Committeeman says he never resigned, but lawyer disagrees

ALISON GRILLO For The Press of Atlantic City, October 26, 2020

UPPER TOWNSHIP — Hobart “Hobie” Young received a chilly reception Monday when he showed up for the virtual meeting of the Upper Township Committee, a governing body from which he had supposedly just resigned.

     Before the meeting started, Young and an attorney for the township clashed over whether he had really quit.

     “I did not send in a signed letter to say I was going to resign,” Young said. “I sent an email to Barbara (municipal clerk Barbara Young, who is no relation to Hobie Young) to tell her that I was going to resign.” He claimed the position of his “legal team” was the law required a signed letter or signed email.

     Nonetheless, Young’s seat on the committee ought to be considered vacant, said Frank Corrado, whom the township mayor identified as an outside counsel.

     Corrado said Young had submitted a written resignation on Oct. 19. The claimed resignation followed outrage over Young’s posting to his Facebook account of digitally manipulated images that showed vice presidential candidate Kamala Harris in sexually suggestive poses.

     The committee deferred to its lawyer’s judgment, and, anticipating litigation, said it would not comment on Young.

     “I’ll see you in court,” Young said, before leaving the video conferencing platform.

     A moment earlier, he had alleged being “bullied by people outside the town, and bullied by people inside,” during the fallout over his social media posts.

     The joust between Young and Corrado was the prelude of a long and often heated meeting that about 160 people watched online. During roughly two hours of public comment, many township residents decried Young’s social media postings, which some said were part of a pattern of misogyny.

     “He has shown his true colors on more than one occasion, and he has to be held accountable,” said Carl Mason.

     An hour into public discussion, Strathmere resident David Cummings urged the Township Committee to “walk the talk” in fostering ethical behavior among local officials.

     “You need to make sure that you listen to your constituents, but also you as leaders need to effect change,” Cummings continued. “You can’t just wring your hands and say you’re sorry about this.”

     Some residents, however, spoke kindly of Young, citing long service to township recreation projects.

     “It is well known that Hobie has given decades and decades of service to this community,” said Charlotte O’Brien, of Seaville. She claimed responses to Young’s social media memes have been motivated by Democratic political gain.

     Also in the firing line was Committeeman Curtis Corson, who is up for reelection against Democratic challenger John Amenhauser. Corson was criticized for participating, along with Hobie Young, in a recent pro-Trump parade and rally, where there were reports of ugly words and gestures between participants and onlookers, and most notably, a Confederate flag. Corson and the other members of the Township Committee, and Young, are all Republicans.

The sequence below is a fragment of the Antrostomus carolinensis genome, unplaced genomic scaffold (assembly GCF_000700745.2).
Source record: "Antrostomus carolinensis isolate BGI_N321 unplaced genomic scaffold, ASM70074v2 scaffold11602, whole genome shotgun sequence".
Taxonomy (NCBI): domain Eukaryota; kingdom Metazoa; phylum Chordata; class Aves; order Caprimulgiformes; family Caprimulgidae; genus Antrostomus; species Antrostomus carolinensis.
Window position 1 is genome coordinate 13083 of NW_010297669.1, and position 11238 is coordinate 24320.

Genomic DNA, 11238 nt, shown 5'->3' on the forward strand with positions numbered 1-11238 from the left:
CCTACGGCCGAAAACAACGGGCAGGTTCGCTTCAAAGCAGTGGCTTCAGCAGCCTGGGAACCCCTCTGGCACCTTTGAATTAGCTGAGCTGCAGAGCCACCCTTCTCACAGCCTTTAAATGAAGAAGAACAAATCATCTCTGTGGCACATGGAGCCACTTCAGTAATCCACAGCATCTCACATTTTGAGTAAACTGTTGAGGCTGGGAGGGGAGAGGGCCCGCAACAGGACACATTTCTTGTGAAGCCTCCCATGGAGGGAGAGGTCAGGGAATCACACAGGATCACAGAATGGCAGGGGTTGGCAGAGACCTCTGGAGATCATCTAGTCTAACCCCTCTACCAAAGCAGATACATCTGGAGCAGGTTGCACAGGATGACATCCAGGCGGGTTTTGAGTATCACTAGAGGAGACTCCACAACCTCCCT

Although Corson expressed regret over some aspects of the parade, he said the event was in good faith.”

     “I didn’t see the (Confederate) flag,” Corson said. “I honestly didn’t see it. I don’t fly the Confederate flag. I fly the American flag in my yard. I’m an American. I don’t agree with what happened.”

     “There were good people on both sides and there was hostility on both sides,” Corson said of the parade and rally.

     He made this assessment in response to township resident Janet Yunghans, who had asked committee members to indicate whether they had participated in the parade. Corson answered that he had participated.

     “I don’t feel very safe knowing that there are people in our city government who are involved in an act that could be seen as aggressive,” Yunghans said.

     “It was not meant to be aggressive,” replied Corson. “It was meant to be a political parade, a rally. It happens all over the country.

     “I can tell you that there were people who jumped in and out of the parade,” he continued. “There was hostilities on both sides.”

     “I’ve heard that term before, ‘There were good people on both sides,’” said Yunghans.

     She said disturbing political developments in town, including support for the Second Amendment, has made people like herself more attuned to local events.

     “We are watching, we are observing, and if you see more of us becoming involved, as this meeting is an example, it’s because we’re very dismayed,” Yunghans said.

     Upper Township municipal leader Lenora Boninfante Kodytek suggested a resolution condemning the Confederate flag. Mayor Richard Palombo indicated his support. The attorney, Corrado, endorsed the idea, but cautioned against its being done “at the spur of the moment.” Palombo said the township would begin crafting such a resolution.

     The mayor also engaged in a freedom of speech debate with township resident Frank Sannino, who urged people who didn’t like the Confederate flag to “just look away.”

     “Just because you have a Confederate flag does not mean you’re a racist,” said Sannino. To him, the flag symbolized states rights.

     The mayor countered, “I have to disagree with you. That particular symbol hurts a lot of people.

     The public comments stretched until almost 10:30 p.m., when the Township Committee went into closed session. The state Open Public Meetings Act allows confidential discussion of certain matters, including litigation. Before withdrawing with the rest of the committee, Palombo made one of the meeting’s least controversial remarks:

     “This has been a difficult evening for everyone,” he said.